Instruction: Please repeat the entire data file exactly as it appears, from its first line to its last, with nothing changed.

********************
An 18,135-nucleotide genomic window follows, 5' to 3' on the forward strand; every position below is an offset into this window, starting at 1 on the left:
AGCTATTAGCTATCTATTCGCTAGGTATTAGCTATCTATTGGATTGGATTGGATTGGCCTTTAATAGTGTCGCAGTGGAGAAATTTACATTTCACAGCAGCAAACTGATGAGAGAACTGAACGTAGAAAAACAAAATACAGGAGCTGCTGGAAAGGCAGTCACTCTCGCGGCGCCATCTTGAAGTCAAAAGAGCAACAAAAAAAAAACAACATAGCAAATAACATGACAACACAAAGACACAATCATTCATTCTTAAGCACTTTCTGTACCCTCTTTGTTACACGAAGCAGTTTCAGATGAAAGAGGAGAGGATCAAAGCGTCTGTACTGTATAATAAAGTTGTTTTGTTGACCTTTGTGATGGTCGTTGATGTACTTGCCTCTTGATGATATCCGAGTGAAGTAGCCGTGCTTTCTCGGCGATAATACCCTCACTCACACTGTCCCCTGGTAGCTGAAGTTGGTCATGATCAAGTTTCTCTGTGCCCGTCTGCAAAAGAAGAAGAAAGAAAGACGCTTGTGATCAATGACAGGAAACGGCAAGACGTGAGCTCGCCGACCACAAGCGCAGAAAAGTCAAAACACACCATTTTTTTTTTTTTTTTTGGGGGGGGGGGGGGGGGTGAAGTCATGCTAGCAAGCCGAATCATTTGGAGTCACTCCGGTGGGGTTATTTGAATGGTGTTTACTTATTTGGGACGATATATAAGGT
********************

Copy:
An 18,135-nucleotide genomic window follows, 5' to 3' on the forward strand; every position below is an offset into this window, starting at 1 on the left:
AGCTATTAGCTATCTATTCGCTAGGTATTAGCTATCTATTGGATTGGATTGGATTGGCCTTTAATAGTGTCGCAGTGGAGAAATTTACATTTCACAGCAGCAAACTGATGAGAGAACTGAACGTAGAAAAACAAAATACAGGAGCTGCTGGAAAGGCAGTCACTCTCGCGGCGCCATCTTGAAGTCAAAAGAGCAACAAAAAAAAAACAACATAGCAAATAACATGACAACACAAAGACACAATCATTCATTCTTAAGCACTTTCTGTACCCTCTTTGTTACACGAAGCAGTTTCAGATGAAAGAGGAGAGGATCAAAGCGTCTGTACTGTATAATAAAGTTGTTTTGTTGACCTTTGTGATGGTCGTTGATGTACTTGCCTCTTGATGATATCCGAGTGAAGTAGCCGTGCTTTCTCGGCGATAATACCCTCACTCACACTGTCCCCTGGTAGCTGAAGTTGGTCATGATCAAGTTTCTCTGTGCCCGTCTGCAAAAGAAGAAGAAAGAAAGACGCTTGTGATCAATGACAGGAAACGGCAAGACGTGAGCTCGCCGACCACAAGCGCAGAAAAGTCAAAACACACCATTTTTTTTTTTTTTTTTGGGGGGGGGGGGGGGGGTGAAGTCATGCTAGCAAGCCGAATCATTTGGAGTCACTCCGGTGGGGTTATTTGAATGGTGTTTACTTATTTGGGACGATATATAAGGT